It’s a more sociable, happier story than Justin Vernon’s log-cabin-in-the-woods tale – and this album is inevitably cheerier than Bon Iver’s first record. A closer comparison is with Badly Drawn Boy’s The Hour of Bewilderbeast: the music has the same carefully crafted air, as though it was constructed by candlelight, and Lindsay’s warm, spoken vocals mimic Damon Gough as they chant over deconstructed folk patterns.
Cheek Mountain Thief is not always an easy listen. It’s bitty and fragmented. It toys with formulae. So yes, there are layered vocal harmonies throughout, but the album is also splintered with clatters and jitters: stabbing brass at the end of Nothing, skittish jazz drums on Snook Pattern, screeching “demons” on Showdown. It embraces you in a warm hug while poking you repeatedly in the ribs.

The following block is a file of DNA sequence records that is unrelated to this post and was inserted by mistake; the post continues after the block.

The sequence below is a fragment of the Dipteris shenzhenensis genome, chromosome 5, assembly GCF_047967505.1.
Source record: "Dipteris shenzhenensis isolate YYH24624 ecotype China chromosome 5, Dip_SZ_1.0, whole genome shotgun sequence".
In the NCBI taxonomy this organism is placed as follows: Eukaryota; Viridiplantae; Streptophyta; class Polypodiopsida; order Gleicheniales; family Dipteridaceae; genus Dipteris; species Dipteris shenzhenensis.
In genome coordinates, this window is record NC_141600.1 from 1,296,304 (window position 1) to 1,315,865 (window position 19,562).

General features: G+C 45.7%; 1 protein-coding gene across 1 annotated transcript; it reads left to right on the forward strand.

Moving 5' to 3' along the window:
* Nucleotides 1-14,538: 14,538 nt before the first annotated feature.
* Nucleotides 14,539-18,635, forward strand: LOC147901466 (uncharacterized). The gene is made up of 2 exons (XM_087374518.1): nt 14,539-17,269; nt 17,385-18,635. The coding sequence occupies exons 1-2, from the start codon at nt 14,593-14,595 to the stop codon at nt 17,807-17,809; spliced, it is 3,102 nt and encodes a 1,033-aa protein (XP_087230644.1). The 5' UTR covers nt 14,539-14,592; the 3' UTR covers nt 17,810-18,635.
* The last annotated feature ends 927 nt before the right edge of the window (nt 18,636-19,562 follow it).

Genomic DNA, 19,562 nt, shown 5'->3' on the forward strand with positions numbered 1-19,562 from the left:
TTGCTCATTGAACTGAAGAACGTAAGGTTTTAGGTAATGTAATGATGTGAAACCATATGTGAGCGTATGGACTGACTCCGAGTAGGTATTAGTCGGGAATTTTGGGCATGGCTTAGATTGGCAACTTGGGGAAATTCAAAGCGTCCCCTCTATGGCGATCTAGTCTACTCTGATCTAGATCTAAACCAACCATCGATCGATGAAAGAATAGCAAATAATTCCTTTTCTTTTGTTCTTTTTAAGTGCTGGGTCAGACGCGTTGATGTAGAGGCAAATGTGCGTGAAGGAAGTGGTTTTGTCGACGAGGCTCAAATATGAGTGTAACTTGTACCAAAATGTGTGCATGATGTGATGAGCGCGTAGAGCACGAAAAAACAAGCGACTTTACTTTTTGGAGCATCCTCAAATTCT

British and Icelandic textures interweave, Lindsay shaping images of the landscape. The rhythms on Spirit Fight sound like a horse race across the tundra, while the eccentric lyrics talk of mountains and snow and sand, and create their own textures – There’s a Line begins: “Glass falls off the table / The ghost is running late again / Voices in the wind machine / Whispering horses.”
At first strange and otherworldly, this labour of love gradually finds its way into your heart. Much like the country that inspired it.